Each winter in Ely, Minnesota, a crew treks out onto a frozen lake to cut hefty blocks of ice from its surface. They haul the thick chunks to storage, where they’re stacked, covered in sawdust, and preserved for use the rest of the year, a once-necessary method of refrigeration rarely applied today. Consisting of dozens of people, some who have been dedicated to the cause for decades and others who joined in the last year or two, the team engages in the age-old practice of harvesting the frozen blocks at the property of legendary explorer and preservationist Will Steger.
Produced by Gravity Films and directed by Nathaniel Schmidt, “Ice Ball” follows the crew throughout two seasons as they endure below freezing temperatures, a typical condition for Minnesota winters that made filming extra challenging, at the explorer’s sustainable enclave in the North Woods. The short documentary spotlights the community that’s gathered around Steger since his Arctic expeditions and chronicles their devotion to more sustainable ways of living.
As the disastrous effects of the climate crisis accelerate, historic methods like the ice harvest reduce the reliance on carbon-based energy sources and offer an urgent alternative. “All of the ice shelves that I’ve traveled on in the polar regions, north and south, they’re not there anymore. We’re at this crisis now, the human race and the planet. We’re going to have to innovate out of it, and this is what it’s about,” Steger says.
According to Short of the Week, Schmidt is currently working on a feature-length documentary about the life of a Wiradjuri woman. It’s slated for release next August, and in the meantime, you can find more of his work on Vimeo.
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Staggering Photos Capture a Frozen Apartment Complex in Vorkuta, a Dwindling Russian City That's the Coldest in Europe
Photographer Arseniy Kotov is dedicated to documenting the changes in Russian life and architecture since the fall of the USSR, a commitment that brought him to the coldest European city last February. Located about 110 miles from the Arctic Ocean, Vorkuta is a small mining town that once held one of the largest and most grueling forced labor camps during Stalin’s reign. Often plagued by temperatures as low as -45 degrees Celcius, the city now has one of the fastest dwindling populations in all of Russia.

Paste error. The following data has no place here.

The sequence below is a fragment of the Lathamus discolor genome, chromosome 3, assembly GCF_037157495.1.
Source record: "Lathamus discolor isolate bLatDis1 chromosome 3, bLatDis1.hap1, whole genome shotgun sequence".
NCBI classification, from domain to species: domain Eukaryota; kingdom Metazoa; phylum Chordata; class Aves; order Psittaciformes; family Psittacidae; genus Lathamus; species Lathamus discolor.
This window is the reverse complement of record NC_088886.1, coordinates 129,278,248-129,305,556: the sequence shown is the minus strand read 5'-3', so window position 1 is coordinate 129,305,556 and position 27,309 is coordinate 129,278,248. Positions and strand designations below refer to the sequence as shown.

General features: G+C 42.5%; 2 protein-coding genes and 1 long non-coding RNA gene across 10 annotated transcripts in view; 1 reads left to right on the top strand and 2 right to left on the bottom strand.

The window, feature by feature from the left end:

During Kotov’s visit, he toured various housing complexes built for workers, many of which were abandoned when the mines closed. One building in particular, though, is evidence of how desertion continues to unsettle the once-thriving city, an ongoing problem that Kotov captured in a stunning series. His photographs frame the dilapidated, five-story structure that’s entirely subsumed by feet-long icicles and mounded snow. Relics from former residents and the chipped, blue paint peek through the frost, much of which clings to the stairs and banisters and climbs the walls.
Kotov tells Colossal that often, buildings are transformed into similarly chilling caves when pipes burst due to lack of maintenance, leading to splashes of hot water, subsequent high humidity, and then ice growth on every surface. At the time of his visit, one family remained in the Severniy-district building, which was still connected to the central heating system that runs through Russian cities, making it easier to pass through some of the walkways thanks to warmth from the radiators. Although Kotov wasn’t able to meet the sole occupants, he did hear that they moved not long after his tour, saying:
As I know, locals said that after one week as I visited this building, he and his wife were resettled to another apartment, and this whole building was cut off from all the communications (water, heating, electricity). This is a usual story in Vorkuta: as less and less people are left, it becomes unprofitable to heat an entire building, and people are gradually moved to others where there are more inhabitable apartments. Local authorities call it a “managed compression strategy.”
Many of Kotov’s photographs are compiled in Soviet Cities: Labour, Life & Leisure, and his second book, which is full of images he captured while hitchhiking around the country, is slated for release in November. Prints are available from Galleri Artsight, and you can follow Kotov’s sightings and travels on Instagram.